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Depression can significantly affect health and increase the risk of suicide, so treatment is important. Depressed seniors are more likely to abuse alcohol and other drugs, which may lead to falls and accidents.
People who are depressed may lack the desire and motivation to continue treatment and medications for other serious health conditions, such as arthritis, diabetes, and heart disease. Conversely, studies show that older adults who receive adequate treatment for depression have better health outcomes for these conditions.
Depression is also a major risk factor for suicide in the elderly. Although suicide attempts are more frequent in younger adults than in seniors, older adults — specifically older men — have the highest rate of suicide in most countries.
Treatment for depression comes in many forms. It’s important to talk to a doctor about your aging parent’s symptoms. The doctor can develop a treatment plan that will take your loved one’s overall health into consideration, while monitoring for any side effects.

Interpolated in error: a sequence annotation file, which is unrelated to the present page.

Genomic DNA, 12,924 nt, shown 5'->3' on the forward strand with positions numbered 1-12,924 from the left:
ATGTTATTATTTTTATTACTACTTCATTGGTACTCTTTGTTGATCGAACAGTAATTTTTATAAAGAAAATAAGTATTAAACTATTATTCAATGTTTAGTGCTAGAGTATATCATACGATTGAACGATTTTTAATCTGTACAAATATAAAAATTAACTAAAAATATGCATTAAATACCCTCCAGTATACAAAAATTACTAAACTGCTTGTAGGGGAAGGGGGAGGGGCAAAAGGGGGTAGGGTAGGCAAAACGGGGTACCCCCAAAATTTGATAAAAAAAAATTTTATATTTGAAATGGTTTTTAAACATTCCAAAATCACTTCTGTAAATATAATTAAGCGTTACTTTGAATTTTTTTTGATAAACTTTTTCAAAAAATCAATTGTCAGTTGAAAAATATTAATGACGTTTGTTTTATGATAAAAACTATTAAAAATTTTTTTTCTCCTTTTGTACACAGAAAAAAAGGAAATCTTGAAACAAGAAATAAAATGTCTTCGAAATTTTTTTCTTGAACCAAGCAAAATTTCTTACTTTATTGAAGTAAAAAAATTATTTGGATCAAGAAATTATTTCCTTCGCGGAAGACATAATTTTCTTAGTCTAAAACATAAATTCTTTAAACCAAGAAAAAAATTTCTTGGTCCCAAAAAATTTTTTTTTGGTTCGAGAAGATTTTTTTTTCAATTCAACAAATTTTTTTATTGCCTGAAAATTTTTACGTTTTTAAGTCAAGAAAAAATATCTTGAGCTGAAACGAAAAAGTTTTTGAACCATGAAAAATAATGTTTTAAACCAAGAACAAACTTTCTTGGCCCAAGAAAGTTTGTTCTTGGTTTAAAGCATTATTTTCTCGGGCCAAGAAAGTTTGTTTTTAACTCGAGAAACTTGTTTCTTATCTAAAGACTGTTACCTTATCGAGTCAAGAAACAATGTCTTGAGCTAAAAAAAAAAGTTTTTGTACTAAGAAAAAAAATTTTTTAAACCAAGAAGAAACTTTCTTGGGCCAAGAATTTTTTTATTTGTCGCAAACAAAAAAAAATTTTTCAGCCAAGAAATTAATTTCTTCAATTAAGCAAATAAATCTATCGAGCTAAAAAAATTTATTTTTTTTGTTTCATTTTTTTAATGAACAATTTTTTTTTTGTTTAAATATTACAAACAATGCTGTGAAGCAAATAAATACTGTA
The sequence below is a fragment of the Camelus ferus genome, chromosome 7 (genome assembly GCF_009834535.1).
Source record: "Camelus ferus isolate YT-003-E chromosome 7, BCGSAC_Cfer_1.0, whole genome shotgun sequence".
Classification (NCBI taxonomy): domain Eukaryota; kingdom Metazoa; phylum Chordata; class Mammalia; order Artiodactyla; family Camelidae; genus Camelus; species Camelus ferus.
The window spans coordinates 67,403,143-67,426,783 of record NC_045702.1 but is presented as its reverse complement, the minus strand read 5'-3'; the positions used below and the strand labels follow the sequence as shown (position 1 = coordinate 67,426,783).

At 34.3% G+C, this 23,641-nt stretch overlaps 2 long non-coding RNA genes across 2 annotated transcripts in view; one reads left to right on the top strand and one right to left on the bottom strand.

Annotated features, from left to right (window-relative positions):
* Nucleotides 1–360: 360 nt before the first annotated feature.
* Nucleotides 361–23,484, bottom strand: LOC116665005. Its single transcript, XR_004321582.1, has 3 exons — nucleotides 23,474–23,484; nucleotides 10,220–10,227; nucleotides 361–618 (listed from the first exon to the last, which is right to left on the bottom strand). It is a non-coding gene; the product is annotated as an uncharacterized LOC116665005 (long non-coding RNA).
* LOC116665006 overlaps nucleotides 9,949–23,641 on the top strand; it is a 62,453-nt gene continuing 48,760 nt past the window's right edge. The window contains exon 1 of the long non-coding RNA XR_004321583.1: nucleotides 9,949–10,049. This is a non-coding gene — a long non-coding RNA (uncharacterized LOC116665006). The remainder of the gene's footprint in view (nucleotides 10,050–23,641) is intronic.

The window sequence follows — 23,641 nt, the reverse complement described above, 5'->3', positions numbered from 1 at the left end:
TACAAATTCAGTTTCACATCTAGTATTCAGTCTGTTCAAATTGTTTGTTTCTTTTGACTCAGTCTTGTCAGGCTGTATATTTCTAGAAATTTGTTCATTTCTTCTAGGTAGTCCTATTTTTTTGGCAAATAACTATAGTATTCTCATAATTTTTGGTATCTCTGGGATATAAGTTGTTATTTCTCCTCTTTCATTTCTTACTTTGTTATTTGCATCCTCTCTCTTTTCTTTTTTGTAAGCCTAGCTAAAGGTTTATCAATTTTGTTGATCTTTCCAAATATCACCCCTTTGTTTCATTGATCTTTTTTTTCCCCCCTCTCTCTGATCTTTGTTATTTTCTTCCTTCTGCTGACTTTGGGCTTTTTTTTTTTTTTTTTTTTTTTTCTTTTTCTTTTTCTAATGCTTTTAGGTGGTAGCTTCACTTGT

If your aging loved one is diagnosed with depression, their doctor may prescribe an antidepressant. There are many types of antidepressants. Before prescribing medication, the doctor will consider the severity of your parent’s depression, what’s causing it, possible side effects, and drug interactions.
It may take a few weeks for the medicine to start working. Tell the doctor if your loved one is experiencing side effects or if the medicine isn’t helping. The doctor may need to adjust the dosage of the medicine or try different medications before finding one that works well.
Many people benefit from psychotherapy or “talk therapy” alone or in combination with medication for depression. The number of sessions needed to help alleviate symptoms depends on each individual’s needs. Your doctor may recommend trying talk therapy for at least a period of 10 to 12 weeks.
Cognitive behavioral therapy has also been studied as an effective tool in treating depression. This type of therapy helps change negative thinking and behaviors that may be contributing to depression. It includes an array of therapy types, such as art therapy. Other types of therapy for depression include interpersonal therapy, which focuses on improving relationships with others, and problem-solving therapy, which helps people cope with stressful events and experiences.